For over a hundred years before "useful" entered our language, "utile" served us well on its own. We borrowed "utile" from Middle French in the 15th century. The French derived it from Latin utilis, meaning "useful," which in turn comes from uti, meaning "to use." "Uti" (the past participle of which is "usus") is also the source of our "use" and "useful." We've been using "use" since at least the 13th century, but we didn't acquire "useful" until the late 16th century, when William Shakespeare inserted it into King John. Needless to say, we've come to prefer "useful" over "utile" since then, though "utile" functions as a very usable synonym. Other handy terms derived from "uti" include "utilize," "usury," "abuse" and "utensil."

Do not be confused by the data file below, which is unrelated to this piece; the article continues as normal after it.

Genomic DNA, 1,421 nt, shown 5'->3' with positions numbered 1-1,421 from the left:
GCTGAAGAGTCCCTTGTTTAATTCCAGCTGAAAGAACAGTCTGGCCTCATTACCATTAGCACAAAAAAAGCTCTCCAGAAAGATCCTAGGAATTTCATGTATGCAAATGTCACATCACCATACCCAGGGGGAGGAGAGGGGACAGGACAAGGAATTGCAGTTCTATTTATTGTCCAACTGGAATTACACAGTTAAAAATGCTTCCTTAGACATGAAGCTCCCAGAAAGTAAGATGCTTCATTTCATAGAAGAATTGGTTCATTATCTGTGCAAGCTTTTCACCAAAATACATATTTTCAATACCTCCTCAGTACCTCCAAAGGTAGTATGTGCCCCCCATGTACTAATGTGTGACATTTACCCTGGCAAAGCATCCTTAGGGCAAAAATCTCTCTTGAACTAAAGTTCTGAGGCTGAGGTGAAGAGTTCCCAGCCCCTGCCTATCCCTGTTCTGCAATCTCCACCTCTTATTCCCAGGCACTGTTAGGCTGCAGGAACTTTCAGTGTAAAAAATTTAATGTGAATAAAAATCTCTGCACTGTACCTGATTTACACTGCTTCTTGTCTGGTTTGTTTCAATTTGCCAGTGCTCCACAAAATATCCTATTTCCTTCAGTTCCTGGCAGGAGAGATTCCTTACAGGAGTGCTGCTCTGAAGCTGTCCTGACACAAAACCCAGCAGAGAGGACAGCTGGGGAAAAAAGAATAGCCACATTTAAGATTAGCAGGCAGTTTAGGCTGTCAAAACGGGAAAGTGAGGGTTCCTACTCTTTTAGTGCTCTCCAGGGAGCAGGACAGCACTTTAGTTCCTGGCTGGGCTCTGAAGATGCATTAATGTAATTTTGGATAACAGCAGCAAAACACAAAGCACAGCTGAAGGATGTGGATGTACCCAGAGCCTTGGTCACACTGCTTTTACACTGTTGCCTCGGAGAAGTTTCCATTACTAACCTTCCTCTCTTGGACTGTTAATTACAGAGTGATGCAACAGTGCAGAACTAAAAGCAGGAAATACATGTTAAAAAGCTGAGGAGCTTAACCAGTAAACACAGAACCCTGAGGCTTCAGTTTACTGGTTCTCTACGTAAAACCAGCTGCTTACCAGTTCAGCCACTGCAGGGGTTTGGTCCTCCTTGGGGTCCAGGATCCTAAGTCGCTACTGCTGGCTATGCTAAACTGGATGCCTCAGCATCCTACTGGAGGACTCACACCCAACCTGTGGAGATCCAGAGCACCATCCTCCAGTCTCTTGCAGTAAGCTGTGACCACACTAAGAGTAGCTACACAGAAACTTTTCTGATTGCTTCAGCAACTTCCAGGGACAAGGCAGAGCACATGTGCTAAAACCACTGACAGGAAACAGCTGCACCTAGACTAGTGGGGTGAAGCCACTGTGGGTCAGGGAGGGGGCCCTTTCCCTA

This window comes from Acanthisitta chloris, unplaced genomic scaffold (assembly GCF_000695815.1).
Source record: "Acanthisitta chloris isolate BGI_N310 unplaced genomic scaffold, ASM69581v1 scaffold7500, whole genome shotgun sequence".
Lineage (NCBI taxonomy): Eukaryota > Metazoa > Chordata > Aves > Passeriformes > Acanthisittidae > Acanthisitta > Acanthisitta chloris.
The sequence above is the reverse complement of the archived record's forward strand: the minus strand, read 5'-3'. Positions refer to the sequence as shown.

Examples of utile in a Sentence
Recent Examples on the WebWhy, then, is Cuomo so stuck on it, so willing to roll over all the opposition rather than get behind a significantly more utile plan?
Christopher Bonanos, Curbed, 20 July 2021
These example sentences are selected automatically from various online news sources to reflect current usage of the word 'utile.' Views expressed in the examples do not represent the opinion of Merriam-Webster or its editors. Send us feedback.